Fantastic stories may exist about people producing wills that were written on napkins or in emails. Many in Los Angeles may be surprised to learn that it is not so much the medium on which a will is written that determines its validity, but rather whether it meets the state's standard of proof. Given that the American Association of Retired Persons reports that only roughly 40 percent of American adults actually have a will, it may be understandable that probate courts first require that a will be proven before it can be probated.
The requirements for proving a will can found in Sections 8220-8221 of California's Probate Code. Here, it states that in the absence of a will contest, the testimony of only one witness to the will is needed to validate it. That testimony can be given in person or through a deposition if the witness does not reside in the county in which the will is being probated. In the case of a deposition, it is sufficient to produce a photocopy of the will for the witness to examine to attest to is legitimacy.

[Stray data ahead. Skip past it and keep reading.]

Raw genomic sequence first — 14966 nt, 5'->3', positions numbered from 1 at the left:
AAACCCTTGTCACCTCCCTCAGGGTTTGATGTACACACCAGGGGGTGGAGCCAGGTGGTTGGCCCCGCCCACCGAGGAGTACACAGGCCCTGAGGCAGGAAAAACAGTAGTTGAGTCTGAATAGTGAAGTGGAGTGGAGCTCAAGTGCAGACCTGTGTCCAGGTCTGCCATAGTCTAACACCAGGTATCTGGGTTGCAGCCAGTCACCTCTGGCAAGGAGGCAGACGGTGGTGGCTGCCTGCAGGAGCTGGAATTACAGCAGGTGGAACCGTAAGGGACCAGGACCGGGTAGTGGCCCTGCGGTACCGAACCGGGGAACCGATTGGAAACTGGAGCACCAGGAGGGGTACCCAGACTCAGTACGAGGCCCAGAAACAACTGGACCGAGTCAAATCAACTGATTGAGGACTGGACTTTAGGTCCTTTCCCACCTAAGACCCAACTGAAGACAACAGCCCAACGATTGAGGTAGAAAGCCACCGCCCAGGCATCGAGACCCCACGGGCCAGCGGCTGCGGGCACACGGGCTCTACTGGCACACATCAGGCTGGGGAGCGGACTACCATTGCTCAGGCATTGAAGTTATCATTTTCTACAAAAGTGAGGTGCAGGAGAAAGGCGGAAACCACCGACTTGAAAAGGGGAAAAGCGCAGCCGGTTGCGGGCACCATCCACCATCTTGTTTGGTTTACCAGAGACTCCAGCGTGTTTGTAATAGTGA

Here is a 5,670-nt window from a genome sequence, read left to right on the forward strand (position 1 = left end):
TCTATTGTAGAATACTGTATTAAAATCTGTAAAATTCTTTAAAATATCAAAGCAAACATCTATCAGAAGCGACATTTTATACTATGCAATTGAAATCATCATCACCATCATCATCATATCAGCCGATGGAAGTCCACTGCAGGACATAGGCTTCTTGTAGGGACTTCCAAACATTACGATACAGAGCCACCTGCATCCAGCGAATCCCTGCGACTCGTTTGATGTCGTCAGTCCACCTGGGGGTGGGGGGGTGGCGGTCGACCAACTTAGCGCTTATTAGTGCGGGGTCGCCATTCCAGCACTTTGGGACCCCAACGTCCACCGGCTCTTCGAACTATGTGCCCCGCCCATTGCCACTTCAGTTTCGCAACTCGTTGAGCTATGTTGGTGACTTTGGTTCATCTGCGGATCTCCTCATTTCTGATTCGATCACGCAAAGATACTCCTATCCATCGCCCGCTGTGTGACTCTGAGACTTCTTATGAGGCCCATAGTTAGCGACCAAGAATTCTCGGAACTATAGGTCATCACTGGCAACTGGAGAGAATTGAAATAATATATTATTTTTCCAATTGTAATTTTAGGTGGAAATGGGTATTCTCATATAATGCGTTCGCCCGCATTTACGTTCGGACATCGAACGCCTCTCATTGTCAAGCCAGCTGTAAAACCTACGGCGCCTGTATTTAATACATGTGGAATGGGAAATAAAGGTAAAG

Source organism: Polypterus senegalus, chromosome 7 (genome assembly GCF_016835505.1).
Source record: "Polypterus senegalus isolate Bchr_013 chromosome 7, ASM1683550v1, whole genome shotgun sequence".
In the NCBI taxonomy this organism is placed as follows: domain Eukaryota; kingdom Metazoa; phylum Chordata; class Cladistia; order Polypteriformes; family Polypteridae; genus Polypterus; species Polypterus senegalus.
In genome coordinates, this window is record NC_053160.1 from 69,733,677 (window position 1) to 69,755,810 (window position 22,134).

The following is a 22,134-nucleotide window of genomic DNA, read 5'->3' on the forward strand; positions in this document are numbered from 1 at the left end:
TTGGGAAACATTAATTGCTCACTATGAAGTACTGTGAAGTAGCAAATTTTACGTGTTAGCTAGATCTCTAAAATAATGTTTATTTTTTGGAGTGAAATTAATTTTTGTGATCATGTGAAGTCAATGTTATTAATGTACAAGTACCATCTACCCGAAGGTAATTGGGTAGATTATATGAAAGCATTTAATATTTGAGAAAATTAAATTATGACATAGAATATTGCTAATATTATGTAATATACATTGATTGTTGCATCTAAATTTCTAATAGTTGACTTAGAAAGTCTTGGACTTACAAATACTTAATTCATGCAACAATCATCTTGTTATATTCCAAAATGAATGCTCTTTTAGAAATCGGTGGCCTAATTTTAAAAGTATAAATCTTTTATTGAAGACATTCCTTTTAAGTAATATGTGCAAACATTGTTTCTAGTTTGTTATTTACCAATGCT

If there are no witnesses to the will's execution available, the court will examine the will itself to determine if, on its face alone, conforms with all the state's requirements of a valid will. If so, the court may then prove it by verifying that its handwriting matches that of the testator and one of the subscribing witnesses. A writing in the will bearing the signatures of all the witnesses or affirmation from a reputable person with personal knowledge of the execution of the will may also be enough to validate it.